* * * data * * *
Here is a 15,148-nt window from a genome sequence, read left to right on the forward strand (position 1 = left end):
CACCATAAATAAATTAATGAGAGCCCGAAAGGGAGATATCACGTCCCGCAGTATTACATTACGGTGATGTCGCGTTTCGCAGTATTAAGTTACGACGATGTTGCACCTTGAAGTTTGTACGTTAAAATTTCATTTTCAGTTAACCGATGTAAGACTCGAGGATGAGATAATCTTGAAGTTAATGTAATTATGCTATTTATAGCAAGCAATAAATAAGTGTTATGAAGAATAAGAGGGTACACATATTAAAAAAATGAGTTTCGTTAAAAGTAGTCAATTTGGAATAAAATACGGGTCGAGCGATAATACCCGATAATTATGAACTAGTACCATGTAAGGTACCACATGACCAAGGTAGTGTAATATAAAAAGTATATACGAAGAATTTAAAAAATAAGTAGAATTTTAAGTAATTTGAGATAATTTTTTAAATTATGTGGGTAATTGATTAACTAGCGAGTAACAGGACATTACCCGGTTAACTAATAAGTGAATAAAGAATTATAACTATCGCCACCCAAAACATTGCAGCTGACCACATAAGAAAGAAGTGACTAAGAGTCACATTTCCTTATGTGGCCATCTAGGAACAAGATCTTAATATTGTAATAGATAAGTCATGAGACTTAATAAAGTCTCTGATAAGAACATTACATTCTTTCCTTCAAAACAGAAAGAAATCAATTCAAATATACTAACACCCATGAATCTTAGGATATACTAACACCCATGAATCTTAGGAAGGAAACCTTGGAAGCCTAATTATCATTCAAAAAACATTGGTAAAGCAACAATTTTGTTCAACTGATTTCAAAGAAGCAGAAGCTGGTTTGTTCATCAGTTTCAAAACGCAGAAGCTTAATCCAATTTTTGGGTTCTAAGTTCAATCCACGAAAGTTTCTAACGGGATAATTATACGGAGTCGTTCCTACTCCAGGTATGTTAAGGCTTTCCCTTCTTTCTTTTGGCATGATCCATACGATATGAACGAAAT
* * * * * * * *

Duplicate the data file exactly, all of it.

Here is a 15,148-nt window from a genome sequence, read left to right on the forward strand (position 1 = left end):
CACCATAAATAAATTAATGAGAGCCCGAAAGGGAGATATCACGTCCCGCAGTATTACATTACGGTGATGTCGCGTTTCGCAGTATTAAGTTACGACGATGTTGCACCTTGAAGTTTGTACGTTAAAATTTCATTTTCAGTTAACCGATGTAAGACTCGAGGATGAGATAATCTTGAAGTTAATGTAATTATGCTATTTATAGCAAGCAATAAATAAGTGTTATGAAGAATAAGAGGGTACACATATTAAAAAAATGAGTTTCGTTAAAAGTAGTCAATTTGGAATAAAATACGGGTCGAGCGATAATACCCGATAATTATGAACTAGTACCATGTAAGGTACCACATGACCAAGGTAGTGTAATATAAAAAGTATATACGAAGAATTTAAAAAATAAGTAGAATTTTAAGTAATTTGAGATAATTTTTTAAATTATGTGGGTAATTGATTAACTAGCGAGTAACAGGACATTACCCGGTTAACTAATAAGTGAATAAAGAATTATAACTATCGCCACCCAAAACATTGCAGCTGACCACATAAGAAAGAAGTGACTAAGAGTCACATTTCCTTATGTGGCCATCTAGGAACAAGATCTTAATATTGTAATAGATAAGTCATGAGACTTAATAAAGTCTCTGATAAGAACATTACATTCTTTCCTTCAAAACAGAAAGAAATCAATTCAAATATACTAACACCCATGAATCTTAGGATATACTAACACCCATGAATCTTAGGAAGGAAACCTTGGAAGCCTAATTATCATTCAAAAAACATTGGTAAAGCAACAATTTTGTTCAACTGATTTCAAAGAAGCAGAAGCTGGTTTGTTCATCAGTTTCAAAACGCAGAAGCTTAATCCAATTTTTGGGTTCTAAGTTCAATCCACGAAAGTTTCTAACGGGATAATTATACGGAGTCGTTCCTACTCCAGGTATGTTAAGGCTTTCCCTTCTTTCTTTTGGCATGATCCATACGATATGAACGAAAT